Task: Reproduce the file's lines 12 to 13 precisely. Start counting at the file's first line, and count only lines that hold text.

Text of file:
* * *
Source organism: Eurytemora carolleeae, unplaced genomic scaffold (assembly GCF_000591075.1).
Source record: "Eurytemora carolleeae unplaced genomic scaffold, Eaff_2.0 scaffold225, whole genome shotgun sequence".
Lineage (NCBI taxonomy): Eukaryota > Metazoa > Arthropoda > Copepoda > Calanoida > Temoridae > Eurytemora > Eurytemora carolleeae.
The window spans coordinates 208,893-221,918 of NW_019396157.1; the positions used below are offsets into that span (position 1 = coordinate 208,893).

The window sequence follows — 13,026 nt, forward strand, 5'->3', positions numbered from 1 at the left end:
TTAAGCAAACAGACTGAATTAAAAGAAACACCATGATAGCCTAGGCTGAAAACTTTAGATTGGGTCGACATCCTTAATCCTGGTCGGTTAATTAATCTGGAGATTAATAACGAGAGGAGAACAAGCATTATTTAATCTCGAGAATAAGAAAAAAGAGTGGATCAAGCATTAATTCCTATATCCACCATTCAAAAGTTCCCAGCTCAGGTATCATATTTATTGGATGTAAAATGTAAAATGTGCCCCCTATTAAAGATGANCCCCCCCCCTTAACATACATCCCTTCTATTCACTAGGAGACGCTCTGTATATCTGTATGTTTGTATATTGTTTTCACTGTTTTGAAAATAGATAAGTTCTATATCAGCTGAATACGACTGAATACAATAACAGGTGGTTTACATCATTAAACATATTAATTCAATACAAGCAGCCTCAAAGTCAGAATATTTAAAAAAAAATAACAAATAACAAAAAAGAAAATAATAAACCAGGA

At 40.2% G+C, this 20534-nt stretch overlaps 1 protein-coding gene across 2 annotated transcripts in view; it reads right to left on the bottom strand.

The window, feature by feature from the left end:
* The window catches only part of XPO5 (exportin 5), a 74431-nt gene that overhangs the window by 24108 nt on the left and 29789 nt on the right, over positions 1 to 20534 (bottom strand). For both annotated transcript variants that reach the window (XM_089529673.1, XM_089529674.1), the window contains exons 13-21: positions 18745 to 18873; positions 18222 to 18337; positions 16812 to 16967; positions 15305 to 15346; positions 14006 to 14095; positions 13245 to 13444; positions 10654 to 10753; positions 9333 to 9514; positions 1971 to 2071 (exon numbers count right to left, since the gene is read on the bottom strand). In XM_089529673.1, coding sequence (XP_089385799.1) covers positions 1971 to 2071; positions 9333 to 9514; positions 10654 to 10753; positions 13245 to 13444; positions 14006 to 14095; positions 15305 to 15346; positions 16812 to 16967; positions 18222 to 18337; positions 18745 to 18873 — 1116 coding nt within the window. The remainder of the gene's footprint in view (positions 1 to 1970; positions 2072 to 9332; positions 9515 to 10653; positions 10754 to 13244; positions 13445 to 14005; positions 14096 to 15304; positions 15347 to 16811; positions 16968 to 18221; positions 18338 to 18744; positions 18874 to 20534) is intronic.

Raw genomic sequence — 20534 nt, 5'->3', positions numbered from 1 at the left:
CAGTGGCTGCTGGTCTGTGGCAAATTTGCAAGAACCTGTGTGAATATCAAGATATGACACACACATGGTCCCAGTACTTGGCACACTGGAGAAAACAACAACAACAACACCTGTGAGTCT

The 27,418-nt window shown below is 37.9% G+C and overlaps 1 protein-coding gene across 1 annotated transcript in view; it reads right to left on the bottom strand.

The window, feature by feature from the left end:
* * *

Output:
The 27,418-nt window shown below is 37.9% G+C and overlaps 1 protein-coding gene across 1 annotated transcript in view; it reads right to left on the bottom strand.

The window, feature by feature from the left end: